Bitcoin Is Up 83% in 2023, but Can It Keep Rising Forever? – The Motley Fool


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Last year was one to forget for Bitcoin (BTC 0.20%) and cryptocurrency investors, as the market tanked amid rising interest rates. Investors weren’t that interested in risky assets in this type of macroeconomic environment. 
But 2023 has been a different story. As of this writing, Bitcoin has soared 83% this year, better than the overall crypto market. Believers in this top digital asset might be thinking about investing. But can Bitcoin keep rising forever? 
Bitcoin is characterized right now by strong momentum and renewed optimism. However, there are three key risks investors should know about to help temper their expectations a bit. 
One of the most pressing risks is that more major countries follow in China’s path and ban their citizens from owning, mining, or transacting in cryptocurrencies, including Bitcoin. When China did this in 2021, there was a lot of uncertainty about Bitcoin’s future. After all, China is the second most populous country in the world with the second-largest economy, so any moves it makes can have sizable impacts. 
But because Bitcoin is a global and decentralized network, when a large nation like China bans it, miners are free to move to any other jurisdiction where it’s legal. Bitcoin’s hash rate, which measures the amount of energy securing the network, has increased significantly since the China ban caused a temporary dip, a clear indicator of Bitcoin’s resilience. 
What about the U.S.? Gary Gensler, chairman of the Securities and Exchange Commission (SEC), and Jerome Powell, chairman of the Federal Reserve, have both publicly stated there are no intentions to ban Bitcoin domestically. That provides some relief, although this stance can change in the future for whatever reason. 
But as Bitcoin’s market cap grows, I think the possibility of this happening diminishes. We’ve seen greater interest from institutional investors to launch Bitcoin-focused products for their clients. And as a higher number of wealthier Americans generally, and those who donate to political parties more specifically, start to add Bitcoin allocations to their portfolios, it’ll be even more difficult for regulatory authorities to ban it. Moreover, if the U.S. bans Bitcoin within its borders, there’s a bigger risk to the country falling behind when it comes to innovation.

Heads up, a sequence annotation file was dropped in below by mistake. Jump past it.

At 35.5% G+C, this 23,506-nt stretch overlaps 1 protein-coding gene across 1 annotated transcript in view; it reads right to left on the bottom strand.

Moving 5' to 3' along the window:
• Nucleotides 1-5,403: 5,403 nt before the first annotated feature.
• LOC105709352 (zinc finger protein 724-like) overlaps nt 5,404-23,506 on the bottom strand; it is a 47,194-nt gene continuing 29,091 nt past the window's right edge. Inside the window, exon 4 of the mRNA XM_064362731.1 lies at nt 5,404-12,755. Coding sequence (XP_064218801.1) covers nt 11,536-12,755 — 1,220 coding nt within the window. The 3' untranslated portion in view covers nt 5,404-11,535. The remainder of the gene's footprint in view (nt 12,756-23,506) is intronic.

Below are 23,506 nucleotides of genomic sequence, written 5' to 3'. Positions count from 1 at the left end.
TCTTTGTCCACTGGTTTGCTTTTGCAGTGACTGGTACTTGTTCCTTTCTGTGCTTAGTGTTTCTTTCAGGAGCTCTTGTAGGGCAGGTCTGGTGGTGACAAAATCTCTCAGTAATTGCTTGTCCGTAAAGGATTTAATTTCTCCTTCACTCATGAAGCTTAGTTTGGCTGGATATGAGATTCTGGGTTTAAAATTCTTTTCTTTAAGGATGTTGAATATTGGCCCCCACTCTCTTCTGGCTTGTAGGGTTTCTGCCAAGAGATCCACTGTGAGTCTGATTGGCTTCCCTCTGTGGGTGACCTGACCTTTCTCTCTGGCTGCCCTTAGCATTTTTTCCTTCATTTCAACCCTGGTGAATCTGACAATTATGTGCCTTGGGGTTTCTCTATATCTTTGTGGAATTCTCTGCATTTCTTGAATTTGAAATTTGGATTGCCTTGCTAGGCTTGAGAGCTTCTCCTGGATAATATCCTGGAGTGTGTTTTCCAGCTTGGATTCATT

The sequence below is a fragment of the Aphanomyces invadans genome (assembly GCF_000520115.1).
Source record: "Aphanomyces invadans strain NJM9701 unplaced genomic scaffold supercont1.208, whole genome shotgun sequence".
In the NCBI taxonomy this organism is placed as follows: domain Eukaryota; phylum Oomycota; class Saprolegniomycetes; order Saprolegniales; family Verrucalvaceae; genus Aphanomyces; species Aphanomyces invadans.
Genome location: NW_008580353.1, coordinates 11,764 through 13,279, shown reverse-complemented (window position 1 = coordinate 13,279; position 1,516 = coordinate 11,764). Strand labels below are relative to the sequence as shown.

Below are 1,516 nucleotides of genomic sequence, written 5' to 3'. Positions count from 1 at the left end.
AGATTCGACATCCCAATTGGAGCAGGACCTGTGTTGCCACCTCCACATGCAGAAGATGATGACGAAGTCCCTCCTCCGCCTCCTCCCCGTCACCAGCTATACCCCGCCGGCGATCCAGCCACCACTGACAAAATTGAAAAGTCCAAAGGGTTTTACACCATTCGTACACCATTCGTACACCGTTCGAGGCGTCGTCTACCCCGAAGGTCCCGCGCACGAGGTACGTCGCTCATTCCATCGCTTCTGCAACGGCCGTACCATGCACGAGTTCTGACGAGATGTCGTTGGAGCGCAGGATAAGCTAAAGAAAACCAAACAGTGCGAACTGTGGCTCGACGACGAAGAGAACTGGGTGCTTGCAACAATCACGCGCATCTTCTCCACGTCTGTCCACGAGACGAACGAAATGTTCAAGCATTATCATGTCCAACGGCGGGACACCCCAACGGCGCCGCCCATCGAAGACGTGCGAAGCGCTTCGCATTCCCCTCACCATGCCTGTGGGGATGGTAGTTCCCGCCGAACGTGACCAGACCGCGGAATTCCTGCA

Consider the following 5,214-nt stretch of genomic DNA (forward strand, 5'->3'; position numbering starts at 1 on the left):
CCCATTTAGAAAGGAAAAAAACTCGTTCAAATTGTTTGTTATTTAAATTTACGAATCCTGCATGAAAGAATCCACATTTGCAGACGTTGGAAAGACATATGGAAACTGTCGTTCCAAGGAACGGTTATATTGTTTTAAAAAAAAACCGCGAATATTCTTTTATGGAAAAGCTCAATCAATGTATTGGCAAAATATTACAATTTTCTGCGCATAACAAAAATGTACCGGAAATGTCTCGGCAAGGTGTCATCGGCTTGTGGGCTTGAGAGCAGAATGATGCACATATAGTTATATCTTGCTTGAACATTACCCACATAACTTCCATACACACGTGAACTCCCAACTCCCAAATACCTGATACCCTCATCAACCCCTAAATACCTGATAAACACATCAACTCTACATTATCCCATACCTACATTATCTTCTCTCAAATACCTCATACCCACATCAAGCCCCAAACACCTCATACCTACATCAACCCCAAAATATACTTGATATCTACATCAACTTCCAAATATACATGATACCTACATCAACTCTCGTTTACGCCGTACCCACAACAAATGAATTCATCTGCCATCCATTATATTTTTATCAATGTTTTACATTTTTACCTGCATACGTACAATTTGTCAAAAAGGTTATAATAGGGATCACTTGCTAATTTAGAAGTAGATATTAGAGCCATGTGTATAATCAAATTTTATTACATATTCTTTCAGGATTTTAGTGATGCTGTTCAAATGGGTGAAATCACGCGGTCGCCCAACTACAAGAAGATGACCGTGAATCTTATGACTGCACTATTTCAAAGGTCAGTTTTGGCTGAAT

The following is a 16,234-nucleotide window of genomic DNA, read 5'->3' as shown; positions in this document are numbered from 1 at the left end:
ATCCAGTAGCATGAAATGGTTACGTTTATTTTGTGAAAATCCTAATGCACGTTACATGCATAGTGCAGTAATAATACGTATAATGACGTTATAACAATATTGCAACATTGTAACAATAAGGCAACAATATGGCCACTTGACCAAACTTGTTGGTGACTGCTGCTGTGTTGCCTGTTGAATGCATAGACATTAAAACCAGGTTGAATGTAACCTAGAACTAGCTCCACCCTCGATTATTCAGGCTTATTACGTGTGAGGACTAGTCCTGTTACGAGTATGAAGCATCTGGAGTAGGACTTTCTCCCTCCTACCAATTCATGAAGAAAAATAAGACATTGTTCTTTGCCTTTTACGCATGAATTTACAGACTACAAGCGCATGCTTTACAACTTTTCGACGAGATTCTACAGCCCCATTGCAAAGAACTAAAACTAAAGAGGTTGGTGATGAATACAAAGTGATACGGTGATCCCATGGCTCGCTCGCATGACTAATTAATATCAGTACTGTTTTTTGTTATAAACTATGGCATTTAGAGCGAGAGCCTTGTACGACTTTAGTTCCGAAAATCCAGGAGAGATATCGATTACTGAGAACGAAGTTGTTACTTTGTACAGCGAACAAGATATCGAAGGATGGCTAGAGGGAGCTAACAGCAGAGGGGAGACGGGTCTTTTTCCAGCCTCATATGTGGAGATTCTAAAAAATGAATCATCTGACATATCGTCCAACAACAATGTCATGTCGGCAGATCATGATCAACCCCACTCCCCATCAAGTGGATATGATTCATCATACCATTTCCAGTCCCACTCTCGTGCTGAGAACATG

The SEC recently filed lawsuits against Coinbase and Binance for failing to properly register their exchanges with the agency. And this follows a string of high-profile failures of crypto firms in 2022. Cryptocurrencies have long operated in a regulatory gray area, but as governing bodies develop clearer rules to protect consumers, the industry could face a harsher reality. 
This risk somewhat builds on the prior one I discussed. The safest way to buy Bitcoin is through a major exchange like Coinbase, Binance, Kraken, or Gemini. But these are centralized organizations that have to abide by the rules of the jurisdiction they are in. And if a country decides to shut down these key on- and off-ramps into digital assets, there could be limited ways for individuals and institutions to buy Bitcoin, thus reducing demand and potentially the price. 
There are some real-world use cases for Bitcoin as a medium of exchange, like for low-cost and instant remittances. Many bulls argue this is Bitcoin’s ultimate goal, but it could be decades away. 
This means Bitcoin’s main purpose right now is to become a more popular store of value, or an additional asset to own in a diversified portfolio. Investors can view it as a digital version of gold. Or they can simply own a tiny amount of it as a venture-style bet, hoping it skyrockets in value given enough time. 
Bitcoin’s current market cap of $600 billion is just 0.01% of the total estimated wealth in the world. Even if this crypto commands just 1% of the world’s wealth, it has a sizable expansionary runway. 
That’s not a sure outcome, though, because interest from individuals and institutions could simply not take off as many expect. Maybe they stop believing in Bitcoin, or they think the risks are too high, or another compelling digital asset comes along. This scenario is a possibility. 
Bitcoin has been on a tear in 2023, but investors need to be mindful of potential downside factors. 
Neil Patel has no position in any of the stocks mentioned. The Motley Fool has positions in and recommends Bitcoin and Coinbase Global. The Motley Fool has a disclosure policy.
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